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Interactive Calibration And Reconstruction from Image Sequences

Simon Gibson, Jon Cook, Toby Howard, Roger Hubbold, Dan Oram


Many virtual reality applications require the construction of complex and accurate three-dimensional models which represent real-world scenes. As part of the REVEAL project, we have developed new semi-automatic modelling techniques that allow such environments to be quickly and easily built from image sequences taken with uncalibrated digital video and stills cameras.

We are interested in applying these techniques to the real-world problem of scene-of-crime reconstruction (see the REVEAL home page for further information).

A description of our suite of calibration and reconstruction software, called ICARUS is given below. The camera calibration component can also be used to provide match-moving capabilities for off-line Augmented Reality applications.

ICARUS can also be downloaded from here (free for non-commercial use).

Video Sequence Calibration

The first stage of the calibration process involves estimating and removing the effects of lens distortion in the video sequence. This is done semi-automatically by having the user identify straight lines in the images.

Once lens distortion has been removed, a sparse set of features are automatically identified and tracked throughout the video sequence. Here is an MPEG movie showing the results of our automatic feature detection and tracking algorithm.

The tracked feature positions are then used to automatically estimate the extrinsic and intrinsic camera parameters for each frame. This MPEG shows the final result, where a grid representing the ground-plane has been overlayed on the calibrated video sequence.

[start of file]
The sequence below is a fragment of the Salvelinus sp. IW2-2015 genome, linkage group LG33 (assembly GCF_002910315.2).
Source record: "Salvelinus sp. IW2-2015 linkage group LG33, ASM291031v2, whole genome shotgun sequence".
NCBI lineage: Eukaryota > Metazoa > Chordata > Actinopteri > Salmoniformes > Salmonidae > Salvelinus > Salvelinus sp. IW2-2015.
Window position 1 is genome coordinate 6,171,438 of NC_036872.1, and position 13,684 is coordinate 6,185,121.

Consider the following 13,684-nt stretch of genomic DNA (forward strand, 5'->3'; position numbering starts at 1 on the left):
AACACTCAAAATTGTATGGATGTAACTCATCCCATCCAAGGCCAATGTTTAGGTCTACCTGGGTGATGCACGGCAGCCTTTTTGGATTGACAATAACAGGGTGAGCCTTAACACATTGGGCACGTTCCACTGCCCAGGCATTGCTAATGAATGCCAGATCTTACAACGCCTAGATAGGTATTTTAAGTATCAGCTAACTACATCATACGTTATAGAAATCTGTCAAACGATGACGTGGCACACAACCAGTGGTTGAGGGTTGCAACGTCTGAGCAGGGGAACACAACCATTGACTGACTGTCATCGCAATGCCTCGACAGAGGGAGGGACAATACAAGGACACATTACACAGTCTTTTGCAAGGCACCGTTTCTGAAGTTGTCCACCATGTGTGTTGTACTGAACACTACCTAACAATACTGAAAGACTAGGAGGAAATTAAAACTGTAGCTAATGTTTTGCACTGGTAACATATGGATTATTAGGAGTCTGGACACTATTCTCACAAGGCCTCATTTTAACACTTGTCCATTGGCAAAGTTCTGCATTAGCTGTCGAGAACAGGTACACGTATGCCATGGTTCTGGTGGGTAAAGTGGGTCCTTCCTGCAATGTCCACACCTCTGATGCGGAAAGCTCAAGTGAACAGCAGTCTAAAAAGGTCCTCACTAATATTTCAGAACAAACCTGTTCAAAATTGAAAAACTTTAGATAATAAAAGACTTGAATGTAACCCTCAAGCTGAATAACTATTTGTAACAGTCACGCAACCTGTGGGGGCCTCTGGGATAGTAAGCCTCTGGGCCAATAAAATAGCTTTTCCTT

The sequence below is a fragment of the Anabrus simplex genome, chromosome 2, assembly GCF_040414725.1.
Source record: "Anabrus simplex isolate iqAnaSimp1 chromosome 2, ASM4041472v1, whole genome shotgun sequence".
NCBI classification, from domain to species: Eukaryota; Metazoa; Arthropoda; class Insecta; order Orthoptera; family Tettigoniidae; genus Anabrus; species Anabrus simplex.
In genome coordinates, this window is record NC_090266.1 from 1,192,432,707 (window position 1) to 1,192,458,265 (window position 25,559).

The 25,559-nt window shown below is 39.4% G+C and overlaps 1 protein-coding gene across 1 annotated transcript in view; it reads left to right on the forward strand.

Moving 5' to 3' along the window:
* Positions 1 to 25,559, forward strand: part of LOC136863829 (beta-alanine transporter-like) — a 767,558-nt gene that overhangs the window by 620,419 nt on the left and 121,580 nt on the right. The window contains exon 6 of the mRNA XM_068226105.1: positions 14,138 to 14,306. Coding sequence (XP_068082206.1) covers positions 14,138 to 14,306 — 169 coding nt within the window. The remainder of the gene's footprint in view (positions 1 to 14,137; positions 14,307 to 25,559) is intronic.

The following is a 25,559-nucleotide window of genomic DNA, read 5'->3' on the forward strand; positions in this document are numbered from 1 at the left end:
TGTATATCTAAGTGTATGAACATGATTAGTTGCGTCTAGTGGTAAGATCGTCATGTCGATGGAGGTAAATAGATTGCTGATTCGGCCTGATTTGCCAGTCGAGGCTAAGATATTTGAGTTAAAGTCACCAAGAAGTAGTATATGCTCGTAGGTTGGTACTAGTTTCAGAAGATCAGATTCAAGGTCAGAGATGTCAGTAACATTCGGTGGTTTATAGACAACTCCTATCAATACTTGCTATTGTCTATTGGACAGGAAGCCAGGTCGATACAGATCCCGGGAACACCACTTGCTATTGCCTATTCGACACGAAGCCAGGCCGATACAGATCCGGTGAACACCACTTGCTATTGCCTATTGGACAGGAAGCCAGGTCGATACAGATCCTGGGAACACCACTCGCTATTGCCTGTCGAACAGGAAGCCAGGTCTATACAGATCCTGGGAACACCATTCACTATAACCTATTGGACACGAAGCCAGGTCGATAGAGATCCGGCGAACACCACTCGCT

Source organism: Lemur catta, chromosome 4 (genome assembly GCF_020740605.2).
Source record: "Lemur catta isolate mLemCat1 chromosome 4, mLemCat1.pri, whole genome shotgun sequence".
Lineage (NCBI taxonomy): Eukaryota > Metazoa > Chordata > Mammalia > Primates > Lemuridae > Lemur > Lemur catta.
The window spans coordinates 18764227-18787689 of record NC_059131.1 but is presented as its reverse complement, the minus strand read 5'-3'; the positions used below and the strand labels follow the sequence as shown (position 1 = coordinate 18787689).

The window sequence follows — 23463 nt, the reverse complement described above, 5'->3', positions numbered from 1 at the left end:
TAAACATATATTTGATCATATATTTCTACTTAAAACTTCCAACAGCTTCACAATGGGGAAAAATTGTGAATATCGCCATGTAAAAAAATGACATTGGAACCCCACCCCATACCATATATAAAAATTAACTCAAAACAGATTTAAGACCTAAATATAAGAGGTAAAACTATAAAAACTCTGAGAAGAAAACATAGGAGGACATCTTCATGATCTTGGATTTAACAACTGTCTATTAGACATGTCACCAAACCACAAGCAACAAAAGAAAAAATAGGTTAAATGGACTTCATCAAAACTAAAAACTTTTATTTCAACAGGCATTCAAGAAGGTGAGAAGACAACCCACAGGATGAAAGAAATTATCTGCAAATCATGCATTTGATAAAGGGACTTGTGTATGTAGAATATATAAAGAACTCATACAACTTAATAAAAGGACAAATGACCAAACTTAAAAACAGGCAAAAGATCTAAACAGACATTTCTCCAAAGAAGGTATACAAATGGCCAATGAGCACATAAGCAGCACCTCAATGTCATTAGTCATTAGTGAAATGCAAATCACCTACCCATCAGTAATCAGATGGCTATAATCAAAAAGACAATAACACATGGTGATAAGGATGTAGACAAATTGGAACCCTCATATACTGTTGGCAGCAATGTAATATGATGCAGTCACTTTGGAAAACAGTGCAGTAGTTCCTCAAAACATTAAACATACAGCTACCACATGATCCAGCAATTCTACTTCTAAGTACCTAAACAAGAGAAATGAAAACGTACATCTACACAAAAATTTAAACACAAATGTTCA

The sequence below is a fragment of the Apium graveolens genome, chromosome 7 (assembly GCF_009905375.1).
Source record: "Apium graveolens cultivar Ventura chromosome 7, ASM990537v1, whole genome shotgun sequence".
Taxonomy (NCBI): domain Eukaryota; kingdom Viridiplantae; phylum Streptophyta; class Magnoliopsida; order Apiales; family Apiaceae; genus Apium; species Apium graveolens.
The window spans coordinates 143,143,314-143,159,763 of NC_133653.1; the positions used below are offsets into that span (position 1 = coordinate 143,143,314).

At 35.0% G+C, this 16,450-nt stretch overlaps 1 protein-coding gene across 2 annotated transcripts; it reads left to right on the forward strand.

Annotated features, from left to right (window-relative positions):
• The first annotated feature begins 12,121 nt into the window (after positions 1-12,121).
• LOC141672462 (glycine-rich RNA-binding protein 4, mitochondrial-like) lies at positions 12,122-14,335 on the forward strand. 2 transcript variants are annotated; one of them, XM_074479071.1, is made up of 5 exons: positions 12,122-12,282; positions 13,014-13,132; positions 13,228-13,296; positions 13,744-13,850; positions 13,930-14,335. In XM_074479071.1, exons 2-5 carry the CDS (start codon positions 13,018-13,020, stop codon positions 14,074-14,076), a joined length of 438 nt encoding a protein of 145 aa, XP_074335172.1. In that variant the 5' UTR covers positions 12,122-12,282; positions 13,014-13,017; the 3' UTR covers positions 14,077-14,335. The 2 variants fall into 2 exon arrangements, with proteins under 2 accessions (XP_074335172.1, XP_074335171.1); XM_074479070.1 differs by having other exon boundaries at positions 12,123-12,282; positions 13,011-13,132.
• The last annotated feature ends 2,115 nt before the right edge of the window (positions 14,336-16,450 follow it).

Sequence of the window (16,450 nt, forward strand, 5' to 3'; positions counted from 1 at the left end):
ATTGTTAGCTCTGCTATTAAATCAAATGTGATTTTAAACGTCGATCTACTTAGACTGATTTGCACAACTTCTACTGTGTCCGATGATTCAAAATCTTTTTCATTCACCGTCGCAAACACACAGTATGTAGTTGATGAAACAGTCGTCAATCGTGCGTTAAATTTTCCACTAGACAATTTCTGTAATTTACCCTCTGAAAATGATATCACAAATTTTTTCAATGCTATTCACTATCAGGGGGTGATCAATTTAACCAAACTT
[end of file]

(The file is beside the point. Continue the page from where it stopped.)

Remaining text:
Model Reconstruction

The user may quickly construct a model of the scene, using the previously calibrated camera data to guide placement of simple primitives. A non-linear optimization algorithms runs in real-time to select the appropriate position, orientation, and size of objects to match features the user identifies in the video frames.

Once a model has been reconstructed, textures may be automatically extracted from the video footage. Here is an MPEG sequence showing a reconstructed wire-frame model, visualized using the calibrated camera path, and a VRML2 model showing the final texture mapped reconstruction.

In addition to reconstructing a virtual representation of a scene, the user can also use the calibrated camera data to augment a video sequence, or set of images, with synthetic objects. This MPEG animation shows a sequence augmented with a number of synthetic objects. (Note that these are old examples, and the slight jittering seen here has been removed by significant improvements to the matchmoving algorithms).

Additional Examples

Reconstruction can also be performed using one or more images captured using a digital stills camera. These two examples show reconstructions from single images (total reconstruction time for each scene was less than 30 minutes). On are screenshots showing the wireframe model overlayed on the original image. On the right are texture-mapped renderings of the reconstruction from different viewpoints. Texture-mapped VRML models are available here and here.

Finally, calibration and reconstruction can also be performed for pan/tilt/zoom camera motions. This example shows two views of a reconstruction made from a video sequence captured by a camera mounted on a tripod.

All text, images, and models are Copyright (C) Advanced Interfaces Group, University of Manchester

For further information please contact Simon Gibson at sg@cs.man.ac.uk.

This page was last modified on February 13th 2002 by Simon Gibson.